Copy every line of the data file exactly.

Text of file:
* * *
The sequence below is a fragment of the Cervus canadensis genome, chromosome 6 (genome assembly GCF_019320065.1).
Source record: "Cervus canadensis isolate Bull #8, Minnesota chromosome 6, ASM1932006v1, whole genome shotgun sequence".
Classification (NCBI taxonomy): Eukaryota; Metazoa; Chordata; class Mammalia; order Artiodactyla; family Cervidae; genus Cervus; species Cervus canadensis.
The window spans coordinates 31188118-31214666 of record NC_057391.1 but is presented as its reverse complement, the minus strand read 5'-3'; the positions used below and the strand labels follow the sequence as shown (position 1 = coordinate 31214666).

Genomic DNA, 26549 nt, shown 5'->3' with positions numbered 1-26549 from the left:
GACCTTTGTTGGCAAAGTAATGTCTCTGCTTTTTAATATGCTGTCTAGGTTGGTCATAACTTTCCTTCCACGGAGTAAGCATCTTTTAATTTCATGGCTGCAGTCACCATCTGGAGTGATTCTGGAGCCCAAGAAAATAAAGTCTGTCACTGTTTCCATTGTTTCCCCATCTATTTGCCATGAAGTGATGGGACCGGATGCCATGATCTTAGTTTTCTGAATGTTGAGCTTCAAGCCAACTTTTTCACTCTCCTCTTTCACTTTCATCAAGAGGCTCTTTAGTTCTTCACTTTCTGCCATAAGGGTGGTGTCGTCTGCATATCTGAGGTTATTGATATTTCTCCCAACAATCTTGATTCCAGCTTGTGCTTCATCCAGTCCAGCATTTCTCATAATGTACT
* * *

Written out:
The sequence below is a fragment of the Cervus canadensis genome, chromosome 6 (genome assembly GCF_019320065.1).
Source record: "Cervus canadensis isolate Bull #8, Minnesota chromosome 6, ASM1932006v1, whole genome shotgun sequence".
Classification (NCBI taxonomy): Eukaryota; Metazoa; Chordata; class Mammalia; order Artiodactyla; family Cervidae; genus Cervus; species Cervus canadensis.
The window spans coordinates 31188118-31214666 of record NC_057391.1 but is presented as its reverse complement, the minus strand read 5'-3'; the positions used below and the strand labels follow the sequence as shown (position 1 = coordinate 31214666).

Genomic DNA, 26549 nt, shown 5'->3' with positions numbered 1-26549 from the left:
GACCTTTGTTGGCAAAGTAATGTCTCTGCTTTTTAATATGCTGTCTAGGTTGGTCATAACTTTCCTTCCACGGAGTAAGCATCTTTTAATTTCATGGCTGCAGTCACCATCTGGAGTGATTCTGGAGCCCAAGAAAATAAAGTCTGTCACTGTTTCCATTGTTTCCCCATCTATTTGCCATGAAGTGATGGGACCGGATGCCATGATCTTAGTTTTCTGAATGTTGAGCTTCAAGCCAACTTTTTCACTCTCCTCTTTCACTTTCATCAAGAGGCTCTTTAGTTCTTCACTTTCTGCCATAAGGGTGGTGTCGTCTGCATATCTGAGGTTATTGATATTTCTCCCAACAATCTTGATTCCAGCTTGTGCTTCATCCAGTCCAGCATTTCTCATAATGTACT